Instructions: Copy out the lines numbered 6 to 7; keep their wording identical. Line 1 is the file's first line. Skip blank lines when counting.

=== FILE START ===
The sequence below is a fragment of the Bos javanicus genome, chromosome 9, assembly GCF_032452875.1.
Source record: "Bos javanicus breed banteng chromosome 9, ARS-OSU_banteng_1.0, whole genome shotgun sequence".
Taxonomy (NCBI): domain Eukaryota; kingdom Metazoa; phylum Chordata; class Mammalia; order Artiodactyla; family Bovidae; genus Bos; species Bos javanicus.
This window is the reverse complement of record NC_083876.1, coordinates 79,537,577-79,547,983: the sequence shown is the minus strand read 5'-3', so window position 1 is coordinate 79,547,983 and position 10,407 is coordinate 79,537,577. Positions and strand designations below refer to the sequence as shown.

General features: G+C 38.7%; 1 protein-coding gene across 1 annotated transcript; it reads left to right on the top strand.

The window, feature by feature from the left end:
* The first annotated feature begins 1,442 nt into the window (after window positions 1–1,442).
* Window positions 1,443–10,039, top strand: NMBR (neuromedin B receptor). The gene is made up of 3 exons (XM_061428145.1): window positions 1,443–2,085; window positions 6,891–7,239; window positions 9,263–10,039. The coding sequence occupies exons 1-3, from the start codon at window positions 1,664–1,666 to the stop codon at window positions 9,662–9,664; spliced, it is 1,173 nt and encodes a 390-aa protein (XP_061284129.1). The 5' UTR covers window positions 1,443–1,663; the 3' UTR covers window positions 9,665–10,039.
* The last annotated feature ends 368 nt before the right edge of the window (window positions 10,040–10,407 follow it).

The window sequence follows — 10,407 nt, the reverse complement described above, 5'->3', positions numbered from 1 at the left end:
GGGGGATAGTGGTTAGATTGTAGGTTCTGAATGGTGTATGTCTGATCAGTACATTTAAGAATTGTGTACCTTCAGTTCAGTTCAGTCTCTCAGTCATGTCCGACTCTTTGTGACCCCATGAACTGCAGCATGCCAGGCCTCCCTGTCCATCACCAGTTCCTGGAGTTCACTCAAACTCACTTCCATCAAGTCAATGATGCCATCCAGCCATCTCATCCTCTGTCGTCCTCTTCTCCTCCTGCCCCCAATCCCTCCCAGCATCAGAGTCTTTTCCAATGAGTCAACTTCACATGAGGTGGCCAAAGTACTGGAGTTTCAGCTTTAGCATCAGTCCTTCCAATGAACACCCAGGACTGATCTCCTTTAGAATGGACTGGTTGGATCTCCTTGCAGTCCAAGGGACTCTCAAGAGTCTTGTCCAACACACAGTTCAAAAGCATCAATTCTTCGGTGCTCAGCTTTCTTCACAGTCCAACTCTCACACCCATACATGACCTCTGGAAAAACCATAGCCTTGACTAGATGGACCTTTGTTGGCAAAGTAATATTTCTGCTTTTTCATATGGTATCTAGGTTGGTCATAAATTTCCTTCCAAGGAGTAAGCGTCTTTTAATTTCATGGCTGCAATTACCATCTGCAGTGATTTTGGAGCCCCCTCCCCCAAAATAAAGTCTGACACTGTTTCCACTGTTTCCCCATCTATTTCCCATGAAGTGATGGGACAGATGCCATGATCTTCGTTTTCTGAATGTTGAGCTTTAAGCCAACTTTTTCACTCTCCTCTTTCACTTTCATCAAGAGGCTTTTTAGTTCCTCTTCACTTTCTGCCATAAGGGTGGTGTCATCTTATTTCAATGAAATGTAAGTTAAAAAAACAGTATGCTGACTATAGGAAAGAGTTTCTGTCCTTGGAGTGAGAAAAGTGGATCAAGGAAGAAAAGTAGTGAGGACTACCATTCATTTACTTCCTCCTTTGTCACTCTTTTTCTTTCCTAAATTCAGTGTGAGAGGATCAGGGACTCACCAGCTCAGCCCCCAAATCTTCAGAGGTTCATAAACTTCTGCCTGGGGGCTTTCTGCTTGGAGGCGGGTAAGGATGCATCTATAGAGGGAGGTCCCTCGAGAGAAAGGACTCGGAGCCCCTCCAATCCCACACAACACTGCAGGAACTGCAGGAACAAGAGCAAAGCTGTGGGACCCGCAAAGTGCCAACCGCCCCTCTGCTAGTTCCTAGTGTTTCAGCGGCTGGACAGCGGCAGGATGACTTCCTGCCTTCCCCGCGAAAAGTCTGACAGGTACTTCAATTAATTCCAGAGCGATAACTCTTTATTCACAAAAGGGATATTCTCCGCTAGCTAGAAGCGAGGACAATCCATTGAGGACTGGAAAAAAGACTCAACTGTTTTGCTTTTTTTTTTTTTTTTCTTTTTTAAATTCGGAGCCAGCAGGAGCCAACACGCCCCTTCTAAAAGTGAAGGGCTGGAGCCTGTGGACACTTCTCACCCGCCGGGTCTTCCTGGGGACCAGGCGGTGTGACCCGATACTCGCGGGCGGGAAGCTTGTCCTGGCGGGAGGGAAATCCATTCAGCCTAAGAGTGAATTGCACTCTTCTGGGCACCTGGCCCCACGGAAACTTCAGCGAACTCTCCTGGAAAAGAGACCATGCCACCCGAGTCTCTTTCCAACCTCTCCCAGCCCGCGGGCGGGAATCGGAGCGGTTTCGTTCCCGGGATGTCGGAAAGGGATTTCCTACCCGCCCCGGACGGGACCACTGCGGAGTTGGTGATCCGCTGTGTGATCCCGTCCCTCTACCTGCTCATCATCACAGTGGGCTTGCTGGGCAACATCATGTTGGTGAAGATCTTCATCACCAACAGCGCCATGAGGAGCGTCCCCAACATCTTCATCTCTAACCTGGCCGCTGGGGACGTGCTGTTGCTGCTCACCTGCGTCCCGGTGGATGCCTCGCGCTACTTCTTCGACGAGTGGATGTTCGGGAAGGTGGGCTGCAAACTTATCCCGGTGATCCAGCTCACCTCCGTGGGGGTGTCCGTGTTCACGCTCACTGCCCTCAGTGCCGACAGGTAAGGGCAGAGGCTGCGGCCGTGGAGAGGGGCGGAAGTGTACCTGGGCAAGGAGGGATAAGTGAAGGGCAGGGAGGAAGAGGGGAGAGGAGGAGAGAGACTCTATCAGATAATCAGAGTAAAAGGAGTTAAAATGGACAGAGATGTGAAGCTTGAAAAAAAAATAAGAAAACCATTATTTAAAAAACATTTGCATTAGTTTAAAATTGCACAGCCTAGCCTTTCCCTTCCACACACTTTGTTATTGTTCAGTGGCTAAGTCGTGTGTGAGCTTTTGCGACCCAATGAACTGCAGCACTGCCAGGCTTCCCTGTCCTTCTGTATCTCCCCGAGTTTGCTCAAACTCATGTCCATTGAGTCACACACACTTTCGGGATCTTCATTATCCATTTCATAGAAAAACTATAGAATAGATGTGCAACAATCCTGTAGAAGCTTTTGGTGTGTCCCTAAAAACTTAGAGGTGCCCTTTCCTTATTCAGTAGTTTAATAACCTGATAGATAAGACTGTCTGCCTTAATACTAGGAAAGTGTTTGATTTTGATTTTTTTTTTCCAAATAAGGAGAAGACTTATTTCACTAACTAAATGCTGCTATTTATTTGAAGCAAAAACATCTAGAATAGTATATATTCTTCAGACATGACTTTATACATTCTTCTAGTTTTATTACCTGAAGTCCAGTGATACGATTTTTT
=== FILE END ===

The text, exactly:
The window, feature by feature from the left end:
* The first annotated feature begins 1,442 nt into the window (after window positions 1–1,442).